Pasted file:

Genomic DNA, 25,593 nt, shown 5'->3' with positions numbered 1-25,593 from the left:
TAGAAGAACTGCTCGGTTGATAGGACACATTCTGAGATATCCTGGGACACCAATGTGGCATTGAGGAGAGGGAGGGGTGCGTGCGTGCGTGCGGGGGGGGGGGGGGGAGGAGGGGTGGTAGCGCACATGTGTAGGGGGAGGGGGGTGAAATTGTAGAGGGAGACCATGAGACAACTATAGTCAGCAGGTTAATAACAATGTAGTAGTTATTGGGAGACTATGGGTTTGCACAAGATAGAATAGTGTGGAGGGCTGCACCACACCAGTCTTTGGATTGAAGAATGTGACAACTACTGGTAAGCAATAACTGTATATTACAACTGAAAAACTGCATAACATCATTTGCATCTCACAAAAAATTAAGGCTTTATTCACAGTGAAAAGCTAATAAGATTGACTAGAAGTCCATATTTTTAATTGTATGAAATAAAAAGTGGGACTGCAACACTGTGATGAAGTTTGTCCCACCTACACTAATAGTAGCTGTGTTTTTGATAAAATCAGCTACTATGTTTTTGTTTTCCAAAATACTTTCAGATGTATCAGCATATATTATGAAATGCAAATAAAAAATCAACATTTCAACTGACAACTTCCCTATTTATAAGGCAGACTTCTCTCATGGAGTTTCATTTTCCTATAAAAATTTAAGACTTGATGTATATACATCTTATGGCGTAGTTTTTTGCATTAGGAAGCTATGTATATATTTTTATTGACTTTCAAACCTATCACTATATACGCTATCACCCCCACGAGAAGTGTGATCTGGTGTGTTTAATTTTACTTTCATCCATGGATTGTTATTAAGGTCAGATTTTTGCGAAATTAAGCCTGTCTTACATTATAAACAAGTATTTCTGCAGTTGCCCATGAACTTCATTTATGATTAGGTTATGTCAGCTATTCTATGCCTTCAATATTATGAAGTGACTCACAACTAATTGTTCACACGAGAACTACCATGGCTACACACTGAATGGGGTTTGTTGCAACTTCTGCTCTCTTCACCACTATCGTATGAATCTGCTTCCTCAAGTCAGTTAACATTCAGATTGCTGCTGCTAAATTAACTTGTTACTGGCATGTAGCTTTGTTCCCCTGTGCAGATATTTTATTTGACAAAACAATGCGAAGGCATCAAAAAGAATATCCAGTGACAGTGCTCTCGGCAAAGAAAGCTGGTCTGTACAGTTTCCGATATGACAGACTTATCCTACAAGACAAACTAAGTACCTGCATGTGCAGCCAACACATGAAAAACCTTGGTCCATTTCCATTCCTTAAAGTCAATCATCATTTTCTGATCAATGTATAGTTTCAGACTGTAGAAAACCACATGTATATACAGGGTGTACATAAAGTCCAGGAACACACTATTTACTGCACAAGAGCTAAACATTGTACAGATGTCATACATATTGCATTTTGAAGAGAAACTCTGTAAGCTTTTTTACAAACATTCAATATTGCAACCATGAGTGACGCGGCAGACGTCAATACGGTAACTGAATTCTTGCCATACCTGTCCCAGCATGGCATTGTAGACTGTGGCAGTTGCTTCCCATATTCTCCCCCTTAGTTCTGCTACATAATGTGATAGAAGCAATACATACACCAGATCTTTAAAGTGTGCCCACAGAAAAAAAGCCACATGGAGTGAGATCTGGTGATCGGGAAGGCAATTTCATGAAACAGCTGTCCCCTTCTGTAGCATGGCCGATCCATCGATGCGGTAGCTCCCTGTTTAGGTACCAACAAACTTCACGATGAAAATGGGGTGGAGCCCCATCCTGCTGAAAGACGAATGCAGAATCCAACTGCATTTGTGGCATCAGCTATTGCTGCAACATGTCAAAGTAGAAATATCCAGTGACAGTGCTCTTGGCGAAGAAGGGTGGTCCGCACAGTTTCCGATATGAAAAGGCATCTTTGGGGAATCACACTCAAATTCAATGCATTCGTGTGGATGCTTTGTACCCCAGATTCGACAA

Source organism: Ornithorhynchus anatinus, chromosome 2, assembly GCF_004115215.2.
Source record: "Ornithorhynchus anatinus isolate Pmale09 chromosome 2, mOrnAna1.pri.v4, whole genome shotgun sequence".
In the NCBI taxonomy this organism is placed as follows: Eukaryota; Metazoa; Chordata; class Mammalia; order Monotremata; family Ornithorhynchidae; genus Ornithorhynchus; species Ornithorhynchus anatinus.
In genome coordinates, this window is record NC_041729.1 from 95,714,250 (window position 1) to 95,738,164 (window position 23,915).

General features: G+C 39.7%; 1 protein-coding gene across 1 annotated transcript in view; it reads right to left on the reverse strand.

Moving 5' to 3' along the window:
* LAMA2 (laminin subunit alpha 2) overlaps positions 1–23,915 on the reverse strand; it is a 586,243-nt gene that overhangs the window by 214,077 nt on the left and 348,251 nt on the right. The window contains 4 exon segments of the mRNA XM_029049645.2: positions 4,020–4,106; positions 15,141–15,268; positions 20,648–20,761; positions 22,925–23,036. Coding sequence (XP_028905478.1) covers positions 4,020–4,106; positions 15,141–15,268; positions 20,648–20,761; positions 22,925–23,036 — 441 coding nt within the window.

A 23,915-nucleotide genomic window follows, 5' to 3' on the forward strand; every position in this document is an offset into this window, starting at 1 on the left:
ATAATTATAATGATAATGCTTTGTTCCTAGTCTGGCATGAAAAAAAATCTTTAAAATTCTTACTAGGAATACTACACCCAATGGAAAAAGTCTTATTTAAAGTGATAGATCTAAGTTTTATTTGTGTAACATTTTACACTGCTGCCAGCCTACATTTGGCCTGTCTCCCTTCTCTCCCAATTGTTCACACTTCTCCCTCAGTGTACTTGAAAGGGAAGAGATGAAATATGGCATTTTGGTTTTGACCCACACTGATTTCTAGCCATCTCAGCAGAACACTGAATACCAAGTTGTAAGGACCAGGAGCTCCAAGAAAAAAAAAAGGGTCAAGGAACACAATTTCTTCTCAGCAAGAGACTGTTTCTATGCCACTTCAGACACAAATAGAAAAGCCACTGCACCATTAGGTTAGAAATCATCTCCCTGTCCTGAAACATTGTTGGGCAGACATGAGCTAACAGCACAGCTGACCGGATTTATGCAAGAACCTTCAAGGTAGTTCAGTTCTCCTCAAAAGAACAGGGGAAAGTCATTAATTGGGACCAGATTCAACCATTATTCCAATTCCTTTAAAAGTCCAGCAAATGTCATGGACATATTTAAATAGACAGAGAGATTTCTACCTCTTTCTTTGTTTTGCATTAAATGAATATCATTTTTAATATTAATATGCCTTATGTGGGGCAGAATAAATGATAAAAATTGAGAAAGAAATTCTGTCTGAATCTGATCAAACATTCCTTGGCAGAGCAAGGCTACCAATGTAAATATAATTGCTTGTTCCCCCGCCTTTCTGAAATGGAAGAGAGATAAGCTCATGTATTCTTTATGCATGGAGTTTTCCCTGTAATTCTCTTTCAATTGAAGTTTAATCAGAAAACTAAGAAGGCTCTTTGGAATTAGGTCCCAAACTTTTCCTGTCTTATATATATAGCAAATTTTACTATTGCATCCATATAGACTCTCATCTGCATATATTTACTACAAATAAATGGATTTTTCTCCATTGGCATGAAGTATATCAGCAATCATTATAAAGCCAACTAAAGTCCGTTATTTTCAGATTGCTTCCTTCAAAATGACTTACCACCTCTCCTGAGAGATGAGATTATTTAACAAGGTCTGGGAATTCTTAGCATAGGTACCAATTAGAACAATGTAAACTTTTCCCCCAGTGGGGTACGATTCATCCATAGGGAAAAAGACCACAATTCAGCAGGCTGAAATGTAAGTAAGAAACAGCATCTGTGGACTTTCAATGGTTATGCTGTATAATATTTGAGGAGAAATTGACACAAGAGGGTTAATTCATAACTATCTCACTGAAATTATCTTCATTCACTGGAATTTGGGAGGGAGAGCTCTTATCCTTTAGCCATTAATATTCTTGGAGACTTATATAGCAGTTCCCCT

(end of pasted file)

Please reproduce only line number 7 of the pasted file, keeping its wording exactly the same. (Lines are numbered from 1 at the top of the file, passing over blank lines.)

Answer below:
General features: G+C 39.7%; 1 protein-coding gene across 1 annotated transcript in view; it reads right to left on the reverse strand.